World Series Game 5 by the numbers

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Game 5 of the World Series was a barnburner that ultimately went to the Astros, 13-12, in walk-off fashion in the bottom of the 10th inning thanks to Alex Bregman‘s RBI single. That game will go down as one of the most entertaining World Series games of all time. Here it is, broken down by the numbers:

0 pitches thrown above 97 MPH

1 stolen base

2 errors

2 wild pitches

2 hit batsmen

7 home runs

8 lead changes

11 half-innings in which a run was scored

11 walks

12 singles

14 pitchers used

16 extra-base hits

16 batted balls that came off the bat at least 100 MPH

18 strikeouts

22 position players used

25 runs

28 hits

97.5 the Astros’ highest win probability in percentage before the final play of the game (George Springer‘s one-out single in the eighth inning)

317 minutes long

417 Pitches thrown

2,670 feet traveled by home run balls

And for the Astros… one win away from their first ever championship.

Blue Jays hire Don Mattingly as bench coach

Benny Sieu-USA TODAY Sports
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TORONTO — Don Mattingly is joining the Toronto Blue Jays as bench coach to manager John Schneider, the team announced.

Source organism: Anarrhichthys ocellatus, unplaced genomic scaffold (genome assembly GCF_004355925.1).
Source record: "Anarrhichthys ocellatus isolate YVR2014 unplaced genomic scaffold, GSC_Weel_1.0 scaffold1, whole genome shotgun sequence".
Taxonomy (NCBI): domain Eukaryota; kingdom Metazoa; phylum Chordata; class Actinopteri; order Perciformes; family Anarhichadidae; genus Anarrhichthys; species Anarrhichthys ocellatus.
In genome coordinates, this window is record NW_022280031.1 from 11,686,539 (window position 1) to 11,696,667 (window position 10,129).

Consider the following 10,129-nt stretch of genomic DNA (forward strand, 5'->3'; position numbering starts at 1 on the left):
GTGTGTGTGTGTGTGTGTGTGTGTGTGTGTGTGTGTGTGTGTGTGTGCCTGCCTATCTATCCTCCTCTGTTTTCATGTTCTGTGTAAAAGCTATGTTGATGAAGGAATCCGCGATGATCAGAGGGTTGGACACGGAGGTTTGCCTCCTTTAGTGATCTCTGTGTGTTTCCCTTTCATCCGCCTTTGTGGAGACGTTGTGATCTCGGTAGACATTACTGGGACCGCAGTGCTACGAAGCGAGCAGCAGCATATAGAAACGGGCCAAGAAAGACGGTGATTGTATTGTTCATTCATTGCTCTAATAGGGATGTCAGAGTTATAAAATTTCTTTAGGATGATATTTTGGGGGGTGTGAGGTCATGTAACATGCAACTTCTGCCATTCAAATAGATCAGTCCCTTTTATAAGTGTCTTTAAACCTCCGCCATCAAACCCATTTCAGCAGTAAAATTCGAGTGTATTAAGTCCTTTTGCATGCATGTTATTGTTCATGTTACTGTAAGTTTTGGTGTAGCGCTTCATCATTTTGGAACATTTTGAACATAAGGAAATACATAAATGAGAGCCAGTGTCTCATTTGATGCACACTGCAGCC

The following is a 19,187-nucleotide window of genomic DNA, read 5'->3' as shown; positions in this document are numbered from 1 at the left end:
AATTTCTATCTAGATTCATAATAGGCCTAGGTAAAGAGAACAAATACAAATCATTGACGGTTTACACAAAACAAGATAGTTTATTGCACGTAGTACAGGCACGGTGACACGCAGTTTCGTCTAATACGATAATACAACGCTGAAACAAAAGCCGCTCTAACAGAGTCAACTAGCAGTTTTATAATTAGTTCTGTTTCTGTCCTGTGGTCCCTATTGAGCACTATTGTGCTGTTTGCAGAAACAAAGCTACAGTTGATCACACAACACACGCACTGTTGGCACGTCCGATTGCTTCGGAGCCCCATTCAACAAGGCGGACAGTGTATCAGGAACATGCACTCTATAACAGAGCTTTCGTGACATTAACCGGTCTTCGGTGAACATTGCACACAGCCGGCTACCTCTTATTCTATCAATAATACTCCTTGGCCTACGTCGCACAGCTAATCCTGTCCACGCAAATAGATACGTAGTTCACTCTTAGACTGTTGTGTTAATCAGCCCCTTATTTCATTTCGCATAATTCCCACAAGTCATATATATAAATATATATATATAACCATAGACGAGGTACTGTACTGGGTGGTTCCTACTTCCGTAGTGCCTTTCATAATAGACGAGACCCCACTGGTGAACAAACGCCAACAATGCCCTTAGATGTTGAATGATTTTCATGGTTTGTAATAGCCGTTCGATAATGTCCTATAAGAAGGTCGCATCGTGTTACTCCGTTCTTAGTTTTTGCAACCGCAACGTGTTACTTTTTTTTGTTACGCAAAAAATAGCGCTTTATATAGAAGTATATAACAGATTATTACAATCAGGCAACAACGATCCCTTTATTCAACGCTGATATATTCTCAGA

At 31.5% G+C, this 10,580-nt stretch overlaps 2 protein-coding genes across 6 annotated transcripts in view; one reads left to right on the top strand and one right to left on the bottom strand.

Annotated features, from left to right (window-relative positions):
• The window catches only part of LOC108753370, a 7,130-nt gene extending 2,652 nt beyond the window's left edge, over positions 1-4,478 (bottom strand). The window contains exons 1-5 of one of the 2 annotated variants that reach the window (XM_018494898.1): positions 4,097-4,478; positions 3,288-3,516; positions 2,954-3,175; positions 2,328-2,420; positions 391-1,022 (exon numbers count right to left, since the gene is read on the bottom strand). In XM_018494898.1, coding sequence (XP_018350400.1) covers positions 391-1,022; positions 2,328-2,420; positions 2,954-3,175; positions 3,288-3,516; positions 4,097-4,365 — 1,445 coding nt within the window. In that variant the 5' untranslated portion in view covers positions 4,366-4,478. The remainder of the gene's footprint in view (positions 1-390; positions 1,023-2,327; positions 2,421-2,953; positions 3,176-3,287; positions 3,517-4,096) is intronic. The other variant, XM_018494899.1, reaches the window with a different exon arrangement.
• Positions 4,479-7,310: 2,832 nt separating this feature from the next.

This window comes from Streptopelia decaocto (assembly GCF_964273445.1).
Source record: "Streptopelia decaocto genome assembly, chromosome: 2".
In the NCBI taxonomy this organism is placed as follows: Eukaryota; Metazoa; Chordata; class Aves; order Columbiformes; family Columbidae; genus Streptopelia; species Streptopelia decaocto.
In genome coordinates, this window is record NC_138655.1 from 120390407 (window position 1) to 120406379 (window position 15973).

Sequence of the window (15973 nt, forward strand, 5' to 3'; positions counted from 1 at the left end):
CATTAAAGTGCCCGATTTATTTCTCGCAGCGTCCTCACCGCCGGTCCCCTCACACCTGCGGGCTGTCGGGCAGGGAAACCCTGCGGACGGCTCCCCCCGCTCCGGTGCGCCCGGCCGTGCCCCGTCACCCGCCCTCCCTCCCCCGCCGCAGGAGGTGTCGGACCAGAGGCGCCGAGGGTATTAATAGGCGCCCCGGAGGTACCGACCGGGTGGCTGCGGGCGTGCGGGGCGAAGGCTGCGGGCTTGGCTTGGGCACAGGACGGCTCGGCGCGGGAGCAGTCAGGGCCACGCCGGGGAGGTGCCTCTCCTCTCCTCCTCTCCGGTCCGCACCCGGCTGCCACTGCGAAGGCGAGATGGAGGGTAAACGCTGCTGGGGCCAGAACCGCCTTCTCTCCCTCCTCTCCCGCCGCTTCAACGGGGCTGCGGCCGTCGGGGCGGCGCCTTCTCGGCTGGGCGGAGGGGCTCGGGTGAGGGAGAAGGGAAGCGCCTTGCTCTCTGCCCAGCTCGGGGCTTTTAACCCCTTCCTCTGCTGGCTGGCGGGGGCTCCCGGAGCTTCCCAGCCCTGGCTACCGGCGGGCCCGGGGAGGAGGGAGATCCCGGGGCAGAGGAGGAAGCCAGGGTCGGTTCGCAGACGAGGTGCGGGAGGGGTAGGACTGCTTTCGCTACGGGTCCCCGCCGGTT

The former New York Yankees slugger, a six-time All-Star, joins the Blue Jays after seven seasons as manager of the Florida Marlins, where he won NL Manager of the Year honors in 2020.

Mattingly previously spent five seasons as manager of the Los Angeles Dodgers, winning three division titles in that span. He also worked as hitting coach and bench coach for the Yankees, and as hitting coach of the Dodgers before his managerial stint in Los Angeles.

In Toronto, Mattingly replaces Casey Candaele, who was promoted from Triple-A Buffalo to serve as Schneider’s bench coach after the Jays fired manager Charlie Montoyo in July, replacing him with Schneider. The Blue Jays said Candaele will resume his job as manager of the Triple-A Bisons in 2023.

Mattingly spent his entire 14-year playing career with the Yankees, winning nine Gold Glove awards at first base, three Silver Slugger awards, the 1984 AL batting title and the 1985 AL MVP award.